I think what it all comes down to is the combination of engine and car. If you already have lots of torque at the bottom end (spinning madly off the line), you will probably see gains on the upper end with a single plane. You might even get gains on the lower end from having "slightly" less torque off the line with your big stroker. Believe me, you will still spin the tires from all the available torque with a big stroker.

    If you are hooking decently and want excellant street manners, by all means a dual plane might be best in your situation as long as you are getting the expectant gain you desire on the top end.

    The original poster is looking for 500-600hp and wants to go fast. His car is not going to be a daily driver. With all the torque the 408 will produce (unless he overcams it), he will not need more on the lower end. The Vic Jr (or other comparable single plane) would most likely be be the best best choice.

    Combination, combination, combination . . . . .
  14. I dunno, call me old fashioned, but I would rather spend the $100 extra with an american company that designs and builds quality products that you can bolt on right away rather than spending hours grinding away on a cheap chinese rip-off that borders on trademark infringement.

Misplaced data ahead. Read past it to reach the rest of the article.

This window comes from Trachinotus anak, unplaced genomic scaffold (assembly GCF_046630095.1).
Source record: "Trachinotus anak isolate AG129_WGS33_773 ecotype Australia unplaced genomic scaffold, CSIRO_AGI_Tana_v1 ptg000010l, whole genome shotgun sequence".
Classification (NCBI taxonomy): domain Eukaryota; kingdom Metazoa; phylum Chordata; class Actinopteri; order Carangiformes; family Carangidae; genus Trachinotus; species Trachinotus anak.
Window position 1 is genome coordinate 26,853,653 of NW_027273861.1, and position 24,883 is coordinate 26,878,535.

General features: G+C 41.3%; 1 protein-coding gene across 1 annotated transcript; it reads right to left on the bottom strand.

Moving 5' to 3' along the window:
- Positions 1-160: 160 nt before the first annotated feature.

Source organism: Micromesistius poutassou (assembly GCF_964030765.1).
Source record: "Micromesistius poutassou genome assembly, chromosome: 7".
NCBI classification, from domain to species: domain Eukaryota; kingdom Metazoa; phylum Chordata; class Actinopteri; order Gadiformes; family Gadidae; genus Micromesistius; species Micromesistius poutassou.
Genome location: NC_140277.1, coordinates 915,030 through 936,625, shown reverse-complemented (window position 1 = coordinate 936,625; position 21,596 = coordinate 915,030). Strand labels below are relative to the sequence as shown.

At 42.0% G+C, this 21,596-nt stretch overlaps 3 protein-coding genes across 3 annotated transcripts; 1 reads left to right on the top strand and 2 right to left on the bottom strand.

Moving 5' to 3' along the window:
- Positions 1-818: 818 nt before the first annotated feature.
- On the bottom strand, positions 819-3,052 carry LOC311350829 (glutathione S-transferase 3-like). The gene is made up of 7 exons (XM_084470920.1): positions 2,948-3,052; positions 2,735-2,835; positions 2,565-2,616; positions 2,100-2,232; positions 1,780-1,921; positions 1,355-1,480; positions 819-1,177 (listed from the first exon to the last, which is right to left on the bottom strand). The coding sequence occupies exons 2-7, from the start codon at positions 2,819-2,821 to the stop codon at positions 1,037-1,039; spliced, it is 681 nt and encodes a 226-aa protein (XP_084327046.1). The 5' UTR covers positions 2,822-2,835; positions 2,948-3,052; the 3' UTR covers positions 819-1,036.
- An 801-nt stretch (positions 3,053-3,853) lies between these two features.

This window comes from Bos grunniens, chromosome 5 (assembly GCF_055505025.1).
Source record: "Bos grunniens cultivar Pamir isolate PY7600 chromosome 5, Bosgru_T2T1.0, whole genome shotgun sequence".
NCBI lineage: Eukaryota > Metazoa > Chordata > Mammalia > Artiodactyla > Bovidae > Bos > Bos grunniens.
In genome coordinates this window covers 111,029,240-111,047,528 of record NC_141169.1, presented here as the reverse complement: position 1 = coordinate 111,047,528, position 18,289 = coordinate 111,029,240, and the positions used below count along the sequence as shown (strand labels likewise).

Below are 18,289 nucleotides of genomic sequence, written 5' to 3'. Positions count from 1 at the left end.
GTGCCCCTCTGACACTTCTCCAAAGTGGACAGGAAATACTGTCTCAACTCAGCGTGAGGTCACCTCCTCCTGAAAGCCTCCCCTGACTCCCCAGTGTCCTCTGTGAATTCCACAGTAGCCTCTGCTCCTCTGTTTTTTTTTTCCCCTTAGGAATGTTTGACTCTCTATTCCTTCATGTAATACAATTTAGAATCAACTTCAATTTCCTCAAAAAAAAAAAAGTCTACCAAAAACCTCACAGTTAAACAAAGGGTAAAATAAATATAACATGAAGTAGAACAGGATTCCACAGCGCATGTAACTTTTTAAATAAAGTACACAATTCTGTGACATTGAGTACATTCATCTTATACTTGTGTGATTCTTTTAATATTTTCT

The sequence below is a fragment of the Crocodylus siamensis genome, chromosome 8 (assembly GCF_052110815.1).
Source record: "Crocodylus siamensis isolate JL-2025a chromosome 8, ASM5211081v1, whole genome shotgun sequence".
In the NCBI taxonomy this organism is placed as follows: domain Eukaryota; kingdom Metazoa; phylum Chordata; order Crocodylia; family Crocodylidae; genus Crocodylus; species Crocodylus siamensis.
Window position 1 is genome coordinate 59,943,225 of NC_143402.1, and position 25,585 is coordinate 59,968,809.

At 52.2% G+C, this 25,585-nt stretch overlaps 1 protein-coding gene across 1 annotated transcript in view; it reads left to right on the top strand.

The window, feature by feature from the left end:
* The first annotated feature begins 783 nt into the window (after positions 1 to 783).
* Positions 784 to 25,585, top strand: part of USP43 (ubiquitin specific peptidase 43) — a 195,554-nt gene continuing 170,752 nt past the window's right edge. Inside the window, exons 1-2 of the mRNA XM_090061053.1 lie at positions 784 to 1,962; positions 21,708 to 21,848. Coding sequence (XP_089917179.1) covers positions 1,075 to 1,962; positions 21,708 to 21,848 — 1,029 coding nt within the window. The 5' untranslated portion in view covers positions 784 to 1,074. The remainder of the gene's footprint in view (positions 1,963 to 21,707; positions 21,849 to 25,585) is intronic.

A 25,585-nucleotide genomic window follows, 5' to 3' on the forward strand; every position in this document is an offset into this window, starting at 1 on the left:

There are ways to save $100 in this world, and I think that is one of the poorer ones.

    To each his own.
  15. I agree. Although it's easiest to reverse engineer a product, IMO it's one of the shadiest ways. They spent no time designing, crunching numbers, or testing they only stole they idea and want to reap the rewards.
  16. I am glad that there are people out there like you. I like old fashioned. I like when people buy american products as well. However there are TONS of foreign owned companies here in the US that employ US workers and bring in LOTS of income to their communities.

    I certainly did not spend hours grinding on the intake. Maybe 30-45 minutes. Since I do not make $100 an hour it was well worth it for me. It was an easy and good way to save money for me. That way I can use it for things that are even more important to me in this world. Like my 4 year old son's birthday today!!!
  17. That's big! My twin boys will be 4 in November... You gotta prioritize... otherwise instead of college money daddy would be getting cutom sheetmetal intakes......:D